Tom Waits as Hermit Bob in The Dead Don’t Die.
Tom Waits as Hermit Bob in The Dead Don’t Die.
Abbot Genser / Focus Features

One day, the sun seems like it’s been up for an abnormally long time, and it turns out that polar fracking has shifted the earth off its axis. This, for whatever reason, has brought on the zombie apocalypse.

These zombies move slowly, and crave whatever it is that they wanted when they were alive, from coffee to Xanax, chardonnay to Snapple. You can only kill them by taking out the head, maybe with a shotgun or a sword. Once the zombies start to outnumber the living, a voiceover sleepily muses on whether the undead brought the apocalypse upon themselves with their mindless consumption during their lives.

In The Dead Don’t Die, it’s finally the end of the end

In fact, the biggest place in which The Dead Don’t Die’s zombie lore departs from tradition is in what the zombies want to eat in the humans. They don’t go for the brains; tellingly, they go for the stomach. They want, and they want, and they want.

Man-made environmental catastrophe, mindless hate, selfish narcissistic pleasure-chasing: The reasons for the apocalypse seem abundant, and the living in Centerville seem, for the most part, almost relieved that it’s finally arrived. They defend themselves against the zombies swarming their cars and homes, but it starts to feel like succumbing to the apocalypse is the only possible outcome.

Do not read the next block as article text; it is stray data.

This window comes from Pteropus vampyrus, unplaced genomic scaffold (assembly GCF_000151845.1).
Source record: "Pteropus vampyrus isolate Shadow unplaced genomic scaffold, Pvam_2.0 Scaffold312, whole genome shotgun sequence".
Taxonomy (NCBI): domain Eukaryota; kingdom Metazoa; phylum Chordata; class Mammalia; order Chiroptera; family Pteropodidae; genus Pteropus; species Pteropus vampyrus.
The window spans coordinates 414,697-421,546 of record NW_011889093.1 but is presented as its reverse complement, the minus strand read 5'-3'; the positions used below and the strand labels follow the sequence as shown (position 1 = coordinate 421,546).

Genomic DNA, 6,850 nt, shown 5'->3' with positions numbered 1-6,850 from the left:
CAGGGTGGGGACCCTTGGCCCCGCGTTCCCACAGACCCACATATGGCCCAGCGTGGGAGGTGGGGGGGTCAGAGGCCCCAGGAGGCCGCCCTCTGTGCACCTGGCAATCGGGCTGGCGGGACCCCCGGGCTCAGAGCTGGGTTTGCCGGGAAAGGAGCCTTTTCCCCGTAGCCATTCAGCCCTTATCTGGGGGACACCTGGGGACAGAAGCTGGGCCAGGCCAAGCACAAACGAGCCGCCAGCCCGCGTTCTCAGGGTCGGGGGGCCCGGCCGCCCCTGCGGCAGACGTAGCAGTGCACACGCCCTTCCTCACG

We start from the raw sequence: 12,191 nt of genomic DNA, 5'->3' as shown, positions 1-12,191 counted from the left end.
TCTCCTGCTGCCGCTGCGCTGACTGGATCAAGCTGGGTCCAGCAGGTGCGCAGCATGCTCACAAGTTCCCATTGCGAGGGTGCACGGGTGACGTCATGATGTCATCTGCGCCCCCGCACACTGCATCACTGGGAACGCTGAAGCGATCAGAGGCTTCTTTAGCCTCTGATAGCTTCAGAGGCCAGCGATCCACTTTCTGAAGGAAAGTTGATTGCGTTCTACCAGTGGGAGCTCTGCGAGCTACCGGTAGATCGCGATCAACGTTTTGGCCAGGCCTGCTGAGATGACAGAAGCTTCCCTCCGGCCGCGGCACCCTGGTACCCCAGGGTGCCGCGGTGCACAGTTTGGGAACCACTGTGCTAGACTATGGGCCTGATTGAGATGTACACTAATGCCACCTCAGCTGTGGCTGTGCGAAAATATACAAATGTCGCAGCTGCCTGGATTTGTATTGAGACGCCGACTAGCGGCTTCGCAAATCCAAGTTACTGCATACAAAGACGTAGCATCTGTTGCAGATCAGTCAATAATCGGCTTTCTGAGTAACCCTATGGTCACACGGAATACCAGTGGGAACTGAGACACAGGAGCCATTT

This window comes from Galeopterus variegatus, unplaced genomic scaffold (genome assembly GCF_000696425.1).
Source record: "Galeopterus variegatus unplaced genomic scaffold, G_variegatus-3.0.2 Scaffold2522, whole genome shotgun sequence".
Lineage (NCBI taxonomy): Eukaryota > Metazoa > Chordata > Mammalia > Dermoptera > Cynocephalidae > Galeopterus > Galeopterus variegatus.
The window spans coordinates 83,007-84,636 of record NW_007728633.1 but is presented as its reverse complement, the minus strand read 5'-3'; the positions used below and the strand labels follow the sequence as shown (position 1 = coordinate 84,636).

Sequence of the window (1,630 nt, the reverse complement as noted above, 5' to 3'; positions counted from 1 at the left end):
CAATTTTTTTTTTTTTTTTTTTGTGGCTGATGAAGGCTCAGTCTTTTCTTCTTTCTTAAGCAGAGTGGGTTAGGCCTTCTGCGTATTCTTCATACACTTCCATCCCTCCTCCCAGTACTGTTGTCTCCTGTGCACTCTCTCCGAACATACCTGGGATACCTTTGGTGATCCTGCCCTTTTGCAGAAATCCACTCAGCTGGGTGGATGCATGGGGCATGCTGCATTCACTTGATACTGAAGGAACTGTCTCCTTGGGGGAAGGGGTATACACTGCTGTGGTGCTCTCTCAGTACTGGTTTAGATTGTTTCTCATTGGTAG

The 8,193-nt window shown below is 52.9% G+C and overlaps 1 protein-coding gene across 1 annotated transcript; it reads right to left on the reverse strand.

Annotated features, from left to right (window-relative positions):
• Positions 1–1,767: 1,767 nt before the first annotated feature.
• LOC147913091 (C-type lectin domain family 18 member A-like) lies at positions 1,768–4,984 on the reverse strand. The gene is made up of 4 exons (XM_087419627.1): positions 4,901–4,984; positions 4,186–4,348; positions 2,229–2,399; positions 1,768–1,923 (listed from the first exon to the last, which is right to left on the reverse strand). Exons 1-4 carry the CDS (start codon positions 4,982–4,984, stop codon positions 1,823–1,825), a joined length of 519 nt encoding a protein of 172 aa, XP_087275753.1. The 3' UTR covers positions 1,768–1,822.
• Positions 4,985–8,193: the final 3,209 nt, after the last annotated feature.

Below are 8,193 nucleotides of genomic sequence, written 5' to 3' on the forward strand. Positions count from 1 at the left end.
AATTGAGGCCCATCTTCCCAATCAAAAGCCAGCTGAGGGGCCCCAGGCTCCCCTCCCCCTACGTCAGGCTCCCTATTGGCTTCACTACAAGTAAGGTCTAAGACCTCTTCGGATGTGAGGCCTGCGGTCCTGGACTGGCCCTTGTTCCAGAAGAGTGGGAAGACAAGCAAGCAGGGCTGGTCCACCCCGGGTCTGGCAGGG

It’s a thoroughly 2019 take on the end of the world, one where the zombies might as well just be the endless stream of headlines and Trump tweets that pile into our consciousness from the moment we wake up until we go to bed. There are plenty of times when checking out seems not just pleasant but like the only remaining survival technique, a way to remove oneself from a zombie-infested world.

Tilda Swinton in The Dead Don’t Die.
Tilda Swinton in The Dead Don’t Die.
Frederick Elmes / Focus Features

In fact, within that metaphor, the title of The Dead Don’t Die seems vaguely menacing. You can swipe the news alerts away, uninstall the Twitter app, stop paying attention to the guy in the White House and the people parroting his conspiracy theories and inanities. You can fact-check and debate until you’re blue in the face. Or you could disconnect, float away into another universe, bury yourself in a novel, pick up a hobby, take yourself completely off the grid.

But in the end — at least according to this movie — they’re gonna getcha. They are not dead; they’re just braindead. And though The Dead Don’t Die feels like a gently resigned take on the apocalypse, what lurks below is a pessimism and maybe even nihilism that feels very much of a piece with our time. If Romero captured the paranoia of the 1960s, Jarmusch just reconfigures it for an era steeped in dread.

If The Dead Don’t Die has a point of view on the whole matter of the apocalypse, it’s the one Ronnie utters several times: “This isn’t going to end well.”

The Dead Don’t Die opened at the Cannes Film Festival on May 14 and will open in theaters in the US on June 14.